An attempt to visit every suburb in Sydney.

I've always thought of this next suburb as part of Western Sydney, but apparently it's officially considered the Inner West. Let...

West Meets Slightly Less West: Homebush

I've always thought of this next suburb as part of Western Sydney, but apparently it's officially considered the Inner West. Let's investigate.


Although not in the geographic centre, I consider this region as the centre of Sydney. It's where the Inner West ends and Western Sydney starts, and its even pretty close to where the northern and southern suburbs meet. Homebush is in the thick of it, sitting immediately north of Strathfield (albeit west of Strathfield Station, one of the city's major railway interchanges).

I got in by train today. Homebush station is a pretty typical minor suburban station, with quiet platforms on the weekend.

Of interest here are the old "next train" signs still standing, albeit not appearing to be used any more.

Like many suburbs, Homebush is split in two by the train line, giving me a choice of heading north or south. I started on the northern side, using this metal cage to walk above the platforms.

Immediately north of the station, I found old houses and apartments in various states of repair.

From here, it's only a short distance to reach Parramatta Road, a road I chose to only touch today for the purposes of checking out this amazing disused theatre on the corner. I did get a kick out of the sign advertising what was apparently once a restaurant inside, offering "sing-a-long laugh-a-long clap-a-long fun packed live entertainment". It was a simpler time I suppose.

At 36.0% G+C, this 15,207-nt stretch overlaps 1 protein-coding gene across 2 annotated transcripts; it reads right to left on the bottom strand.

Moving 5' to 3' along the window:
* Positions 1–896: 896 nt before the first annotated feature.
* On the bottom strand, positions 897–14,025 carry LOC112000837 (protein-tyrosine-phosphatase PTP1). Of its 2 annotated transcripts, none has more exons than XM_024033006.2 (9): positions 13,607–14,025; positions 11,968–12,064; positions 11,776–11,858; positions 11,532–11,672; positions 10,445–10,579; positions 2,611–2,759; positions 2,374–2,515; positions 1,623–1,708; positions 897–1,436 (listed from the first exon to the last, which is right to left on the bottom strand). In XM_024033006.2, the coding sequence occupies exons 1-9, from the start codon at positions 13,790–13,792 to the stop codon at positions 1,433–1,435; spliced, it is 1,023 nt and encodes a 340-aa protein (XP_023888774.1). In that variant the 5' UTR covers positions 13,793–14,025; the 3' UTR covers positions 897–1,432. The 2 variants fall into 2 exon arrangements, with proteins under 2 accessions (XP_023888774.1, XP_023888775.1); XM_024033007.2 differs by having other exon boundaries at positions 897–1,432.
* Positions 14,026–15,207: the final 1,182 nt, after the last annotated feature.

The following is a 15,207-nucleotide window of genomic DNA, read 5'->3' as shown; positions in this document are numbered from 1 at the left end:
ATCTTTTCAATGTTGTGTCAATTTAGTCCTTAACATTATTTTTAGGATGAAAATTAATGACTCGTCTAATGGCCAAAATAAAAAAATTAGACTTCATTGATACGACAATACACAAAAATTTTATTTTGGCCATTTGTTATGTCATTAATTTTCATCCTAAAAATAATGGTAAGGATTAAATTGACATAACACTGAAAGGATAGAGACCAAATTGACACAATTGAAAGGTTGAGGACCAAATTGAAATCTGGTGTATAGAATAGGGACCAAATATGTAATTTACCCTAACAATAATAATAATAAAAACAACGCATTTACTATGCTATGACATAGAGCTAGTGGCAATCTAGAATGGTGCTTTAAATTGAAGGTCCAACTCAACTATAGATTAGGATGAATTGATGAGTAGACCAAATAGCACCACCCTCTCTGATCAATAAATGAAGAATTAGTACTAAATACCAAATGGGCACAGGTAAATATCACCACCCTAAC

Not wanting to spend any time on Parramatta Road lest I accidentally purchased a used car with its odometer spun back, I headed back to the station,

to check out southern Homebush.

Southern Homebush starts with your fairly typical suburban CBD, featuring Indian and Korean food,

a very impressive looking medical centre,

educated dogs,

the local primary school,

where some kids forgot their hats over the weekend (maybe its a stash dumped to avoid no-hat-no-play?)

and plenty more of the expected local shops, from newsagents, to cafes, to charcoal chicken.

They even have a place you can grab a manoushe (fresh baked Middle Eastern bread with toppings including zaatar - you can check out the one I had back in Westmead if you've never had one before).

If you're after something a little bit more classic, special mention has to go to this blast-from-the-past looking Aussie takeaway whose milkshakes are still priced at $2.50! Sadly, they were closed on the day of my visit (although it probably is best that I didn't start a day of suburbsing with a milkshake).

As I continued south,

the commercial centre ended, with the shops and restaurants being replaced with tree-lined suburbia.

This is where I started to question my previous dismissal of Homebush as being counted in the Inner West.

In amongst the green streets,

this bit of the suburb seems to be full of beautiful, old, freestanding homes,

with freshly painted fences,

ornate exteriors,

and even a manor or two on impossibly kept grass.

Look. I love Western Sydney, but the Western Sydney I know doesn't look like this.

Reaching the end of that particularly lovely street, I was ready to make my way to my next suburb.

On my way, I found a few surprises, including an unexpected Buddhist temple,

and some more fancy housing.

Soon, I hit Airey Park,

a very decent local park,

where I was able to cross into my next suburb.

Homebush: Maybe the realestate agents were right to still call this the Inner West after all.


  1. The house on the north side with the weird sandstone facing you photographed just happens to be the childhood home of Tom Keneally, the author of “Schindler's Ark” fame.